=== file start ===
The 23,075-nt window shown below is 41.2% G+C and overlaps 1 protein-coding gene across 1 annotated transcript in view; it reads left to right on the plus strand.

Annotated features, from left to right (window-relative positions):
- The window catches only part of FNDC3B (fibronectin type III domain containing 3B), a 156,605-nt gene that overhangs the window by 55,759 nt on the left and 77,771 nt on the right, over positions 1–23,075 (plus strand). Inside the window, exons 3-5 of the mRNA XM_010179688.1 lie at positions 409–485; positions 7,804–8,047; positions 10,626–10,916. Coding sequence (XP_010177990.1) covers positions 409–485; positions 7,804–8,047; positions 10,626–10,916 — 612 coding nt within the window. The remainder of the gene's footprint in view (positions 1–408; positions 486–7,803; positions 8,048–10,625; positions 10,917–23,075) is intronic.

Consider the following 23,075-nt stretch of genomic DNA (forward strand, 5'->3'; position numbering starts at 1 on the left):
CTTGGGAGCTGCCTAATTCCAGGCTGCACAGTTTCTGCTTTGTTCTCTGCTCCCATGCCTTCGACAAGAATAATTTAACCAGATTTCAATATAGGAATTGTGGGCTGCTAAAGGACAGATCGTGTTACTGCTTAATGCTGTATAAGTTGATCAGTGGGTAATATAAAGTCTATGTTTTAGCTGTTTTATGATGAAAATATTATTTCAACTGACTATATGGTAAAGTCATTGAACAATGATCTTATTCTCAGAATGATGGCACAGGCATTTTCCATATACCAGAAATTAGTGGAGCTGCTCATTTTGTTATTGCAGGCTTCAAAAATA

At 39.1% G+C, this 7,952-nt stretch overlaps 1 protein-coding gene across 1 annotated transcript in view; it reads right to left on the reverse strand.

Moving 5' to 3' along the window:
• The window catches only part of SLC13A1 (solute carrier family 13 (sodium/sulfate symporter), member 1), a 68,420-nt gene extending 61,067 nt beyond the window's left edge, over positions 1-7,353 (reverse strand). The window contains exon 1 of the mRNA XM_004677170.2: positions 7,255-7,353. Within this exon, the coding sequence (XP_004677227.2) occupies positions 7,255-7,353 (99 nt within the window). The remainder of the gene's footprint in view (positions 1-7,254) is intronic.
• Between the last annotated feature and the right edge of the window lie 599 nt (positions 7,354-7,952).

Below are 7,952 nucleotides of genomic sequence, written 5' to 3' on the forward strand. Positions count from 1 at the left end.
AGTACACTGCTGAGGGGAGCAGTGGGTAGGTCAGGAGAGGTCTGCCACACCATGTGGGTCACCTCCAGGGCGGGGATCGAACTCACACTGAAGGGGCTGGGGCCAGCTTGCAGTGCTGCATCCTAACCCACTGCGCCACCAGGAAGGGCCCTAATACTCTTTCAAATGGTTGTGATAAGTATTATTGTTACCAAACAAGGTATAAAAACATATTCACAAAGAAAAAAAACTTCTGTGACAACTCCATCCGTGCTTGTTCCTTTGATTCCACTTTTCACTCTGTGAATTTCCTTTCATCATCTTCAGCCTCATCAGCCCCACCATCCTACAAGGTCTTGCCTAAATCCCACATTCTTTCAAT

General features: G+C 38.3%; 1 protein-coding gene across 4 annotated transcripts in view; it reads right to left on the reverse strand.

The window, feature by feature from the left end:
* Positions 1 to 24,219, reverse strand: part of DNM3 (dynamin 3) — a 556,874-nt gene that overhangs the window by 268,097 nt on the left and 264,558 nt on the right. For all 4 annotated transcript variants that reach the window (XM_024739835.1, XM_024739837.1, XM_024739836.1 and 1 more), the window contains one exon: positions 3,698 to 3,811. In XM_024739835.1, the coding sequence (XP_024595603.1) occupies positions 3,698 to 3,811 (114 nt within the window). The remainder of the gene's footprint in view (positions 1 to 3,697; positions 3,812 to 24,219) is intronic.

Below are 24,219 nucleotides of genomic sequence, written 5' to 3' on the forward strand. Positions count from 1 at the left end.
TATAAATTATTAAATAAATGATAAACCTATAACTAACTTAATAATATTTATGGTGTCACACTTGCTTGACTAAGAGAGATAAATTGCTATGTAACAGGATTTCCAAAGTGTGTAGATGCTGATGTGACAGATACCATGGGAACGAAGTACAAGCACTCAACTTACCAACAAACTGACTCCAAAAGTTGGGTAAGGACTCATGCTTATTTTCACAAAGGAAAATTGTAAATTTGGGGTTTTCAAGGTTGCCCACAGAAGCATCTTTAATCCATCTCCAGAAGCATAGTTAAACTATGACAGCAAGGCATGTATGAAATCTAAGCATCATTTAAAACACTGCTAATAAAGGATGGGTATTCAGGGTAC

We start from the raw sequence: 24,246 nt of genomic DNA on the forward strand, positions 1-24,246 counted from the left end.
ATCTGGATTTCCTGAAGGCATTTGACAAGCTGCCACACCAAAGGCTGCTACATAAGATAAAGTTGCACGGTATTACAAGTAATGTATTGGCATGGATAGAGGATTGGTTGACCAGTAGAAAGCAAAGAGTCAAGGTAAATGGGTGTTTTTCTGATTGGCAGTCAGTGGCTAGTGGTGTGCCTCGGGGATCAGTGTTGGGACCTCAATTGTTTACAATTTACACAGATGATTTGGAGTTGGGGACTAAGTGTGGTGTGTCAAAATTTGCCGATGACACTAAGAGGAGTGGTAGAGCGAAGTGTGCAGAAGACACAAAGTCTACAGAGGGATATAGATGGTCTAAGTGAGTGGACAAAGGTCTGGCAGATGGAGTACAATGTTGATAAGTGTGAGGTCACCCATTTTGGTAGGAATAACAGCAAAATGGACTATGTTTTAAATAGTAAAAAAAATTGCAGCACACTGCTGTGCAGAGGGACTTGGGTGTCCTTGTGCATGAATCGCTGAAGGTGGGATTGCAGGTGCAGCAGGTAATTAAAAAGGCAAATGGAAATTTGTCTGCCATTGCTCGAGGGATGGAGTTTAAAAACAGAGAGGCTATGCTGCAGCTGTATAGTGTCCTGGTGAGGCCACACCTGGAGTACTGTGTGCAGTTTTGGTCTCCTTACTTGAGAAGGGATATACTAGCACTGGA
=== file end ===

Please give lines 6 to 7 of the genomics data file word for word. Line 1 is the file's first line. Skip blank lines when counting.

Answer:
At 39.1% G+C, this 7,952-nt stretch overlaps 1 protein-coding gene across 1 annotated transcript in view; it reads right to left on the reverse strand.

Moving 5' to 3' along the window: